President Emmerson Mnangagwa has announced that increased coronavirus disease (COVID-19) lockdown measures, including a dusk-to-dawn curfew, will be enforced across Zimbabwe from Wednesday, July 22. Under the restrictions, people in the country are expected to remain at their place of residence except when purchasing food and other essential goods or seeking medical assistance, although some essential workers are exempt. Opening hours for essential businesses have also been reduced to 08:00 - 13:00 (local time), with the enforcement of health and hygiene measures in shops being tightened. The new 18:00 - 06:00 curfew, which comes into effect from Wednesday, is expected to be vigorously enforced by security forces, although those providing essential services will be allowed to continue working during curfew hours.
Previous COVID-19 restrictions announced by the government, including a ban on inter-city public transport, a ban on public social, political, and religious gatherings, and the compulsory use of face masks in public, remain in force.
The enhanced lockdown and curfew measures follow a surge in COVID-19 cases in Zimbabwe from less than 1000 to at least 1820 in the last week, with almost half of these reported to be imported cases. However, observers and opposition groups have accused the government of using the increased restrictions to justify a crackdown on opposition activity ahead of planned nationwide anti-government protests on July 31, which have since been banned due to the lockdown.
As of Wednesday, July 22, there have been 1820 confirmed COVID-19 cases and 26 associated deaths in Zimbabwe. Further international spread of the virus is to be expected over the near term.
The first case of COVID-19 was reported on December 31 and the source of the outbreak has been linked to a wet market in Wuhan (Hubei province, China). Since then, human-to-human transmission of the virus has been confirmed. Cases of the virus have been confirmed in numerous countries and territories worldwide. On March 11, the World Health Organization (WHO) declared the global outbreak a pandemic. Virus-screening and quarantining measures are being implemented at airports worldwide, as well as extensive travel restrictions.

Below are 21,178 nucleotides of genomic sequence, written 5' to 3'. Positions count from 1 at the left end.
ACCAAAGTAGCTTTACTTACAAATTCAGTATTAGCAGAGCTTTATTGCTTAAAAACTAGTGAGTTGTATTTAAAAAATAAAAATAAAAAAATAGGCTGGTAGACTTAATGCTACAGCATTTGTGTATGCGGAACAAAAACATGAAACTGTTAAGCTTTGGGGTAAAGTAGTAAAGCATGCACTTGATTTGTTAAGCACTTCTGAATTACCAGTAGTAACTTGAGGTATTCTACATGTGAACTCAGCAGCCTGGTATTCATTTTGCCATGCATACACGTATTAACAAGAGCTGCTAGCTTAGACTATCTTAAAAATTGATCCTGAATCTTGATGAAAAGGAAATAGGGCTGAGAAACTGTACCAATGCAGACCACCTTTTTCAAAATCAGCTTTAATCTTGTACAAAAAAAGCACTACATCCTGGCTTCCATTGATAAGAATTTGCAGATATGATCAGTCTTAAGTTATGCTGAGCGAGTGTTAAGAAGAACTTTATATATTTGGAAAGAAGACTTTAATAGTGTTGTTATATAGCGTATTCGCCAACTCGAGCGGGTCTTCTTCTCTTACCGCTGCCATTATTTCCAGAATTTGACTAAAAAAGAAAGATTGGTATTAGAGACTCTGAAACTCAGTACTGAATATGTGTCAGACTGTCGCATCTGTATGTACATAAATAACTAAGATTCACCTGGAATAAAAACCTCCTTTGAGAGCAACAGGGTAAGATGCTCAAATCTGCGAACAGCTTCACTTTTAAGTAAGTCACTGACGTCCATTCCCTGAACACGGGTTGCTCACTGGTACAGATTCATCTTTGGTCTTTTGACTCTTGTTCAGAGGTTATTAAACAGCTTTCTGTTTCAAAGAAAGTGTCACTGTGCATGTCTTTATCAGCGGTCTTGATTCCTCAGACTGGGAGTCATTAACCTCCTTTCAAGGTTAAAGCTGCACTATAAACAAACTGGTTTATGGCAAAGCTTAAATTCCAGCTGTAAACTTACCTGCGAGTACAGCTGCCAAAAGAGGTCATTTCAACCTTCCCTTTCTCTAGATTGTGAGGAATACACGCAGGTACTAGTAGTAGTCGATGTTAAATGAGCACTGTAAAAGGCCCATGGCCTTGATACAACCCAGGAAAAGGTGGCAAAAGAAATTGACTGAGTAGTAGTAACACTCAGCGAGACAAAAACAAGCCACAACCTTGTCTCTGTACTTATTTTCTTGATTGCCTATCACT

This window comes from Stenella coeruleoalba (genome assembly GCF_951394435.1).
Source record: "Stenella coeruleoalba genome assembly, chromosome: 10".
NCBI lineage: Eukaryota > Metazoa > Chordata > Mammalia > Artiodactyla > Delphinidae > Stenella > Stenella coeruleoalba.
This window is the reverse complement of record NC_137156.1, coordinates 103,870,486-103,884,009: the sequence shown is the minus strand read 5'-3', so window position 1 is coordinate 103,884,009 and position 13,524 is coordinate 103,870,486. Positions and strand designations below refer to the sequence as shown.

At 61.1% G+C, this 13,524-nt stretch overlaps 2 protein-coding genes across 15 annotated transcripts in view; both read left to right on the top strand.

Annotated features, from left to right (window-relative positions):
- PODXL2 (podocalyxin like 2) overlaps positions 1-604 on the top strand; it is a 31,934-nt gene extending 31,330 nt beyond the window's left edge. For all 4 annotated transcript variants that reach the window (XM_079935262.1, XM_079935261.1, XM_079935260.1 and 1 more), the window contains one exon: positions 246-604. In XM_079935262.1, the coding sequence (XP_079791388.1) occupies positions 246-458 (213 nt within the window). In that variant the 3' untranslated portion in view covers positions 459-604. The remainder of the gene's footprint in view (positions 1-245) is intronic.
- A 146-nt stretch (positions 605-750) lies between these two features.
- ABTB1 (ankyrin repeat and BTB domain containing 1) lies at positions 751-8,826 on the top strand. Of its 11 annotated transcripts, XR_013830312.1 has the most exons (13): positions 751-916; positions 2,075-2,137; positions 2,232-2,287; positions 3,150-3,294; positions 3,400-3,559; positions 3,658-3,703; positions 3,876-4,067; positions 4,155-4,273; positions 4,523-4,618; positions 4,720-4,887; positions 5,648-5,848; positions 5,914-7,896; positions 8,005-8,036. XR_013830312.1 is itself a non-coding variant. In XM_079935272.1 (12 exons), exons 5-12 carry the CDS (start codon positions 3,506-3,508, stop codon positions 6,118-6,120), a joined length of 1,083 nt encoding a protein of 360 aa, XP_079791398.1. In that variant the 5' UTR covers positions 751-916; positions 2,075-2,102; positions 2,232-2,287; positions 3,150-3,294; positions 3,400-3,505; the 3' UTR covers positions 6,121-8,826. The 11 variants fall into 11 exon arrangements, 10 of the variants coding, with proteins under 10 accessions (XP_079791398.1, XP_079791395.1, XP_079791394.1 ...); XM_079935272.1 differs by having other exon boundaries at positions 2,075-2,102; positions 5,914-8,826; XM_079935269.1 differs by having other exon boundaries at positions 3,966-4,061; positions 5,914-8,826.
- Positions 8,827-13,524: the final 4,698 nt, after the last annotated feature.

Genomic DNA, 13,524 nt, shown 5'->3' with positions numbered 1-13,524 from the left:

The most common symptoms of COVID-19 are fever, dry cough, and tiredness. Some patients may experience other symptoms such as body pains, nasal congestion, headache, conjunctivitis, sore throat, diarrhea, loss of taste or smell or a rash on skin or discoloration of fingers or toes. These symptoms (in most cases mild) appear gradually. Generally, most patients (around 80 percent) recover from the disease without being hospitalized.
Measures adopted by local authorities evolve quickly and are usually effective immediately. Depending on the evolution of the outbreak in other countries, authorities are likely to modify, at very short notice, the list of countries whose travelers are subject to border control measures or entry restrictions upon their arrival to the territory in question. It is advised to postpone nonessential travel due to the risk that travelers may be refused entry or be subject to quarantine upon their arrival or during their stay.
To reduce the risk of COVID-19 transmission, travelers are advised to abide by the following measures:
- Frequently clean hands by applying an alcohol-based hand rub or washing with soap and water.
- When coughing and sneezing, cover mouth and nose with a flexed elbow or tissue; if used, throw the tissue away immediately and wash hands.
- If experiencing a fever, cough, difficulty breathing, or any other symptoms suggestive of respiratory illness, including pneumonia, call emergency services before going to the doctor or hospital to prevent the potential spread of the disease.
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